From galencurry.com:

Galen Curry honed his skills as a musician in the most intuitive way: by playing music whenever and wherever possible. He [has] played in jazz combs, chamber singing groups, wedding bands, and wind ensembles. He has toured the Eastern Seaboard with a rock [outfit] and Eastern Europe with a concert choir. For years, Galen front Upstate New York alt-rock band The Beds and Virginia funk-rock ensemble Ultraviolet Ballet, and it was with these bands that he began to find his voice as a songwriter.

Galen’s musical talents are now focused on a burgeoning solo career. Based out of a vibrant Charlottesville, Virginia, music scene, Galen honors his southern heritage with unmistakably American tunes that supplement his singular tenor with clever lyricism and upbeat rootsy instrumentation, but it is his penchant for heartfelt and rollicking live performances that definitely set him apart from the crowd.

This is a continuation of a series of personal observations about my native country on its golden jubilee. For items 1-16, please see part 1. For items 17-32, see part 2. In this final installment I include a few observations I’ve culled from my father’s memoir of his life in Nigeria and abroad “Seeing the World in Black & White.” (SWBW) (AWP, 2006)¹

33. Modern Nigerian literature, ever vibrant, is certainly on the up. Young as it is Nigeria has already had an early generation of great writers, household names such as Chinua Achebe and Wole Soyinka, not to mention the likes of Cyprian Ekwensi, Amos Tutuola, Christopher Okigbo, Flora Nwapa, Buchi Emecheta, and even the prolific pulp novelist Dan Fulani. It’s almost too much to ask for more, but as it happens, we have much, much more with new generations exploding on to the scene, including poets Chris Abani, Uche Nduka, Olu Oguibe and lesser known contemporaries such as Chinweizu. But the real earthquake manifests in novel form, with the emergence of the likes of Chimamanda Ngozi Adichie, Helen Oyeyemi, Sefi Atta, and Nnedi Okorafor. I can’t pass without a word for the recently deceased poet and playwright Esiaba Irobi. One of the neat aspects of these 21st century blossoms is that so many of them are young women.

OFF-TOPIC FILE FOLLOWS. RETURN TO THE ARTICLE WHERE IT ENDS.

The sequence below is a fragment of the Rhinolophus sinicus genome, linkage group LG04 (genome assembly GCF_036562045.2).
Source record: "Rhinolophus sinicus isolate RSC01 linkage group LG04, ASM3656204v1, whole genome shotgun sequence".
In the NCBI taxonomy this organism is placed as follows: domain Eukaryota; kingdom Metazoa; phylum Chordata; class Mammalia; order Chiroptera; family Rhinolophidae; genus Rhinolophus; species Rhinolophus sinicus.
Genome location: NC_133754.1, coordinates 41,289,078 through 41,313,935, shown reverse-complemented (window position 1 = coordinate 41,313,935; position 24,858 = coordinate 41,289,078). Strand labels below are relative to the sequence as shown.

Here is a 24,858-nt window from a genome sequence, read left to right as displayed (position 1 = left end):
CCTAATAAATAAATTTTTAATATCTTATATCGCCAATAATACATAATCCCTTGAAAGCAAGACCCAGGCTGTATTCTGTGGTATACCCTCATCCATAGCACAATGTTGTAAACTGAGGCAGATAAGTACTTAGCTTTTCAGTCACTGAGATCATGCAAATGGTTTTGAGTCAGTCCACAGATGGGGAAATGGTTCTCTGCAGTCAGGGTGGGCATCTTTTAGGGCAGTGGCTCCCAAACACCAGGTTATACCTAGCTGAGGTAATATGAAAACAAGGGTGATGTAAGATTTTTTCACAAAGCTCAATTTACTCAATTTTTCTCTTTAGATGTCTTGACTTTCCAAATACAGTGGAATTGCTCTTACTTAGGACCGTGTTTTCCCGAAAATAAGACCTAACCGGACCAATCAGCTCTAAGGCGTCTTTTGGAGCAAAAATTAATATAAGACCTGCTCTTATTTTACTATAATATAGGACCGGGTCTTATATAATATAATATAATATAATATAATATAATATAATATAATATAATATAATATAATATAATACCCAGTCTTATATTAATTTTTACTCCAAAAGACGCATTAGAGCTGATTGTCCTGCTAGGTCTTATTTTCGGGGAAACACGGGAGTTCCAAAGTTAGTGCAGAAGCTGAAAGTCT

This is a continuation of my series of personal observations about my native country on its golden jubilee. For items 1-16, please see part 1.

17. Nobody deploys the witty put-down quite like Wafi and Safi boys (and girls). You know it by many names: “the dozens,” “snaps,” “cracks,” “yo mama jokes,” and such. The tradition of non-violent contests of wits through rapid-fire mutual insults is well know anywhere Black culture has left a mark. But in my travels I don’t think I’ve met any group that dishes it out quite as expertly as folks from the Niger delta towns of Warri and Sapele (AKA Wafi and Safi), rendered in the particularly extravagant brand of Pidgin English for which that region is famous. I myself still bear the scars from some such encounters. And if you are trying to get cozy with a girl from that region, you had better come correct, or you might not survive the resulting put-down.

“… some green movement momentum has been lost, Earth Day supporters agree. But they welcome the debates the day brings… Critics long have accused its organizers of being anti-business or anti-growth. The Washington Post last year characterized the day a ‘global guilt-fest.’”
– MATT CAMPBELL, The Kansas City Star, Wed, Apr. 21, 2010 10:36 PM

“Oil fell toward $83 after soaring U.S. inventories signaled demand in the world’s top energy user is lagging the recovery in the global economy.”
– Alejandro Barbajosa, Reuters, Thu Apr 22, 2010 12:00am EDT

I’ll pump ’til my ecstasy ruptures your mantle
And bathes me in puddles of fossilized corpses.
I’ll sway in the lamplight as evening approaches
Observing the towers—all empty, yet shining.
I’ll dance between raindrops and autos that pass me
And tingle when neon advises a stripper.

My ecstasy poisons the lightbulbs and hookers.
I stumble—a jackass—beneath a coal shadow.
The alley absorbs the low echo of motors.
The moonlight’s too distant to rescue this drowner
Awash in an ocean of fossilized corpses—
I’ll pump ’till my ecstasy ruptures our mantle.